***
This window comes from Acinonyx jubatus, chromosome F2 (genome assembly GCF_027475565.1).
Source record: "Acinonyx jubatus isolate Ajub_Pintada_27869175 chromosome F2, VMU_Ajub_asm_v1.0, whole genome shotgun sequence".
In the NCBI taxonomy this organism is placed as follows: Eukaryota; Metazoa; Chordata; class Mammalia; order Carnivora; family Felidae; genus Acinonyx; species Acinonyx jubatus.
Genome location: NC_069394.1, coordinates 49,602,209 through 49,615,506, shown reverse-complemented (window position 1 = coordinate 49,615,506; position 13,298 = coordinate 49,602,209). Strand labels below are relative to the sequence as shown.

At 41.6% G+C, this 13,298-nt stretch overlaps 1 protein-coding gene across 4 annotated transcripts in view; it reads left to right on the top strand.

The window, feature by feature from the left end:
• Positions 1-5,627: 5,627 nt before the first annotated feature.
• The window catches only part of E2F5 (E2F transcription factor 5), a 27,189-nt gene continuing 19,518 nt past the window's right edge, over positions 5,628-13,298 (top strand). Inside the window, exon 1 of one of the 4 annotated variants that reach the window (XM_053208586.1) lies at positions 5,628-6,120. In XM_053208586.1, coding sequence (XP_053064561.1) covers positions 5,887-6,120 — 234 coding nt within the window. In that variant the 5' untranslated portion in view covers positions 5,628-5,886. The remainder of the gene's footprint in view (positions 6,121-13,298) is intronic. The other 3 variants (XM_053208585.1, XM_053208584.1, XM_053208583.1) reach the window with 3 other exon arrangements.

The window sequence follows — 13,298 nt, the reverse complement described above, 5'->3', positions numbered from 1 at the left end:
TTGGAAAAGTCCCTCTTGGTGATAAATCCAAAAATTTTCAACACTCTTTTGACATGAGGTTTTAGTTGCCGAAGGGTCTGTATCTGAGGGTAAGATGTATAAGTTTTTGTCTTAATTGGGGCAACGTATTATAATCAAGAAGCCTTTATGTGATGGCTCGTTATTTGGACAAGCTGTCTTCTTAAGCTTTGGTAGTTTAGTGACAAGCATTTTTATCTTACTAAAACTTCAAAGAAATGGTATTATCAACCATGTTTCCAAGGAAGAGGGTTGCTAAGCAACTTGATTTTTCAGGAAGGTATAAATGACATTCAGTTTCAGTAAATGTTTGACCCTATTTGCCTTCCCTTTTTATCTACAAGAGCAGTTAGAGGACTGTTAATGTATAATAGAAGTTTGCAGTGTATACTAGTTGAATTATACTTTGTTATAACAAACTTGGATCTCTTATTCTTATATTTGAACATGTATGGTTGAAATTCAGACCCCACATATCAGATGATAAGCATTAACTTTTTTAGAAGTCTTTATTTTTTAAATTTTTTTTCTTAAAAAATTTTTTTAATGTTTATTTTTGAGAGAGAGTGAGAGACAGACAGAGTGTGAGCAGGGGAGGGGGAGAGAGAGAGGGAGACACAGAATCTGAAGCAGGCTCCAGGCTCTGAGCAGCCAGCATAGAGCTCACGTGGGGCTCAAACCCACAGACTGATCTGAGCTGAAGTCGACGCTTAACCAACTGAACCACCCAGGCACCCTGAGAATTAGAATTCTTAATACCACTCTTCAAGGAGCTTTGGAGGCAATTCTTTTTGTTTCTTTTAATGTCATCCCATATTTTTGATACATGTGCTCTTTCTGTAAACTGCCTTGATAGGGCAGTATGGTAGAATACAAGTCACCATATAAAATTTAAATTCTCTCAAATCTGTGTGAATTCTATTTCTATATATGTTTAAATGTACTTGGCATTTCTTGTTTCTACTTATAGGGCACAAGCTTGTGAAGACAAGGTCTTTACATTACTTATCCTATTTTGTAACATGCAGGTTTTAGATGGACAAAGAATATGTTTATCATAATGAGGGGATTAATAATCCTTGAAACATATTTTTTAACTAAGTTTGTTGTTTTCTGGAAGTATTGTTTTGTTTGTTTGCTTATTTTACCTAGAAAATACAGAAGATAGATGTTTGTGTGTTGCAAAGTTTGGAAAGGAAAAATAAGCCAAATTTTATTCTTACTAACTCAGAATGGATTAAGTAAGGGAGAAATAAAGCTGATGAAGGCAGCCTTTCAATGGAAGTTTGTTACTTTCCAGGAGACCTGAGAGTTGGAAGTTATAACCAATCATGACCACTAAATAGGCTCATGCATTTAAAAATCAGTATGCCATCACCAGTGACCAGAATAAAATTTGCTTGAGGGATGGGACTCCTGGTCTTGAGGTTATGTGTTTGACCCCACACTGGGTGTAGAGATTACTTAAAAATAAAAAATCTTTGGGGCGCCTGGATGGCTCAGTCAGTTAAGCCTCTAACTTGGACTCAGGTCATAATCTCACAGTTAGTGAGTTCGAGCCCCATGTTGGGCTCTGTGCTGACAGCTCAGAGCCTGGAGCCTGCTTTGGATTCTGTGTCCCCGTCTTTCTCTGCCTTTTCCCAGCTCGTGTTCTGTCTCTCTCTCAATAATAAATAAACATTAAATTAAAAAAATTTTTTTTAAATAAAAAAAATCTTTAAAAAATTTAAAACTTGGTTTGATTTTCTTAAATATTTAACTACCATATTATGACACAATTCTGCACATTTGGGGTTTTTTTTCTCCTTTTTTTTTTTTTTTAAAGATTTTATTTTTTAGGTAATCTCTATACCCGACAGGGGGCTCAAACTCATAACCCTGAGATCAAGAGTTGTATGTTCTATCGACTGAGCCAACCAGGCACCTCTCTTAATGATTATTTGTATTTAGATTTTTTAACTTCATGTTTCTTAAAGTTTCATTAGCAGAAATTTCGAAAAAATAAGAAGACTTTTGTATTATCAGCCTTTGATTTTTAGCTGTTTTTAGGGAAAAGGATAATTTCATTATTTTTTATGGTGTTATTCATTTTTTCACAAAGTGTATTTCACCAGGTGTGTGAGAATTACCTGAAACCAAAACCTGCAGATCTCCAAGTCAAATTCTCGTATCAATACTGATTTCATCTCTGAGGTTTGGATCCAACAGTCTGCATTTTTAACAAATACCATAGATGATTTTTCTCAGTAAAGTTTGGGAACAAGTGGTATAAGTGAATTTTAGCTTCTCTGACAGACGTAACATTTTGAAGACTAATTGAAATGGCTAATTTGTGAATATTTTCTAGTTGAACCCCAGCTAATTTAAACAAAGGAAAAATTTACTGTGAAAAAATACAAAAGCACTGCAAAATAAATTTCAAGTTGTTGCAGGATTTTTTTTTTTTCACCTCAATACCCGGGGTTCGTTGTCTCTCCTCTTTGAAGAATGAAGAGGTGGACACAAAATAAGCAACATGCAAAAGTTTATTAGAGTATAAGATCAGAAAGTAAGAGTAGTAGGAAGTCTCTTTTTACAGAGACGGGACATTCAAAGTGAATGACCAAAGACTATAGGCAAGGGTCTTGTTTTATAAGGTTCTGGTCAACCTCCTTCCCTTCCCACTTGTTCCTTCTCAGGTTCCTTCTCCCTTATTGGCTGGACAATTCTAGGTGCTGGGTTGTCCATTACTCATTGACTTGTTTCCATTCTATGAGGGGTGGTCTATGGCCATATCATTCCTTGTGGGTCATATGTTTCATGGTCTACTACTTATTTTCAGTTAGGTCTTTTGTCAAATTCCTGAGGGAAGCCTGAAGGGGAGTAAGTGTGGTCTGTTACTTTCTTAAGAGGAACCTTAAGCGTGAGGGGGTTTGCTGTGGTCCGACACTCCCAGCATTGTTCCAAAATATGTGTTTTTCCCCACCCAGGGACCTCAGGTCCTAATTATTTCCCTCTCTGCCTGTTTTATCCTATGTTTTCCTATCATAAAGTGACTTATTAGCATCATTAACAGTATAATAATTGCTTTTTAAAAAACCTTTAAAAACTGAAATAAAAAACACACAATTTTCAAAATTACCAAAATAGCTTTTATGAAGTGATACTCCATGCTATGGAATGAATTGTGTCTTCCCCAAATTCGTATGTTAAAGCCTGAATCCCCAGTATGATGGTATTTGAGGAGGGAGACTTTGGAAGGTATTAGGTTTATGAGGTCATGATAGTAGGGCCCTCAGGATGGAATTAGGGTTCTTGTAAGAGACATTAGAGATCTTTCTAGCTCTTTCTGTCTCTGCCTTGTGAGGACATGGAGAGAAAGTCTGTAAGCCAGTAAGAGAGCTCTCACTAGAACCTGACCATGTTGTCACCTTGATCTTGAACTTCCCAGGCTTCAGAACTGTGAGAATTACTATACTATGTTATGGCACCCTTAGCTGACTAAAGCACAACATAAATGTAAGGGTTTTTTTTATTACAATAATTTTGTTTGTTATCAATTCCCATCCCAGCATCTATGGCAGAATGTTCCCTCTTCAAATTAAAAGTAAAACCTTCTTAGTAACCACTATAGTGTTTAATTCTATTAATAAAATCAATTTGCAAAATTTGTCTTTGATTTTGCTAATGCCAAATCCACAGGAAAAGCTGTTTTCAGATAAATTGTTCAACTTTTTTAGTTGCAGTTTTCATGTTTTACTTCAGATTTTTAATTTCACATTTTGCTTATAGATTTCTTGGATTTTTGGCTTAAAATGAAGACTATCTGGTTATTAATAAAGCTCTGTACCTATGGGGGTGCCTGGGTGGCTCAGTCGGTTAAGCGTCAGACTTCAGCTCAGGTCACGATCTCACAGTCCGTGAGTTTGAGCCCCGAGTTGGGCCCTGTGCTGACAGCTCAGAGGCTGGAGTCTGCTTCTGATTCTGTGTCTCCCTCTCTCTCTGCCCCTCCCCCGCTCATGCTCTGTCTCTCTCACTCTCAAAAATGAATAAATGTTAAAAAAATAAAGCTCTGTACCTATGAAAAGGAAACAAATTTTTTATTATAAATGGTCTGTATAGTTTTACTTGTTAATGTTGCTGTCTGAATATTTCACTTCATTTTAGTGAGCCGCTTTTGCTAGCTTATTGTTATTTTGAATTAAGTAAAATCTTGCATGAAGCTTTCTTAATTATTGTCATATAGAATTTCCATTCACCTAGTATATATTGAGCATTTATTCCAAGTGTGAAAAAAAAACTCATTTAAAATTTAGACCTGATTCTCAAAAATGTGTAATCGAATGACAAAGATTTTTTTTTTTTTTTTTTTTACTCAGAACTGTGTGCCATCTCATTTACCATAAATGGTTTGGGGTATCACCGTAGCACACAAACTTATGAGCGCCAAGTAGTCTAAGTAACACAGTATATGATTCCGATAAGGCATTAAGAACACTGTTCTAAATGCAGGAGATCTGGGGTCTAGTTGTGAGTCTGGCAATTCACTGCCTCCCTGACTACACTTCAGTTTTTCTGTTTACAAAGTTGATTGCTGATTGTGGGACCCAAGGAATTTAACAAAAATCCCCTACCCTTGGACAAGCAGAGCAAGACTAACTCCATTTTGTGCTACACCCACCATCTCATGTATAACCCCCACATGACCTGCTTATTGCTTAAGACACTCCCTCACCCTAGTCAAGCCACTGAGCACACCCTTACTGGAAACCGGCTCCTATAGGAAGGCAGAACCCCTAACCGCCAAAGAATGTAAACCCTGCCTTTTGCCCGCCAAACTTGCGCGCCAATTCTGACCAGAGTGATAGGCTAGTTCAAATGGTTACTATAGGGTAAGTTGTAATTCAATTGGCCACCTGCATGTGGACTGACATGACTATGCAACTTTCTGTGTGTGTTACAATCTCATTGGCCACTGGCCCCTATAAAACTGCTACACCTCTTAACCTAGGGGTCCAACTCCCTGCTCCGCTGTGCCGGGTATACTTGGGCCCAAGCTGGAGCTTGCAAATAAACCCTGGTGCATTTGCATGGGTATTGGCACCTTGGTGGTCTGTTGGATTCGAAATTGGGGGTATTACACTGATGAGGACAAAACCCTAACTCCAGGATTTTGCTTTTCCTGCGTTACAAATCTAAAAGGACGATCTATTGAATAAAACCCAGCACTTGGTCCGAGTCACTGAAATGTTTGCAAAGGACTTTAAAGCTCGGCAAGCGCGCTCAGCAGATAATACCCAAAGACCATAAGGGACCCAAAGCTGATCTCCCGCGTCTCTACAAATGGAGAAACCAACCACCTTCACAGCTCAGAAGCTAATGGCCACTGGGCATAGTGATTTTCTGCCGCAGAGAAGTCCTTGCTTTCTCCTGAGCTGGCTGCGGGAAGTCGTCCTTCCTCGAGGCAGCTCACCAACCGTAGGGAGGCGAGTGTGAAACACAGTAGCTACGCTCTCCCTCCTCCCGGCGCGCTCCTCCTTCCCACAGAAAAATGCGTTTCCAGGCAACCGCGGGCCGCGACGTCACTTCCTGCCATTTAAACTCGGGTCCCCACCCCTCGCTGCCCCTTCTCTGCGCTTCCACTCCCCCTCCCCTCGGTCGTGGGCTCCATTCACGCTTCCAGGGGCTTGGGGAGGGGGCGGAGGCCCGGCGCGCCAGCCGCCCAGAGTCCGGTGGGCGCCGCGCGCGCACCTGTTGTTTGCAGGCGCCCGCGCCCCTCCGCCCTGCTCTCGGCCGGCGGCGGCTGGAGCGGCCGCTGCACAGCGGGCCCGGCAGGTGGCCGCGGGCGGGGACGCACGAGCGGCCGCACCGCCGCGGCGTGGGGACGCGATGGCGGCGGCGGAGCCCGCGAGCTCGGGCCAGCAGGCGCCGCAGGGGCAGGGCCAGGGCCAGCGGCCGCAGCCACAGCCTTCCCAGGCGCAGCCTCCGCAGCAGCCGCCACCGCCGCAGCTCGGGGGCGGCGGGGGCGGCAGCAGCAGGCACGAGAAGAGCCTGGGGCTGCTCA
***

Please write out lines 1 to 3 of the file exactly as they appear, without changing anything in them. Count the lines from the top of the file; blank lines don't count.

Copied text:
This window comes from Acinonyx jubatus, chromosome F2 (genome assembly GCF_027475565.1).
Source record: "Acinonyx jubatus isolate Ajub_Pintada_27869175 chromosome F2, VMU_Ajub_asm_v1.0, whole genome shotgun sequence".
In the NCBI taxonomy this organism is placed as follows: Eukaryota; Metazoa; Chordata; class Mammalia; order Carnivora; family Felidae; genus Acinonyx; species Acinonyx jubatus.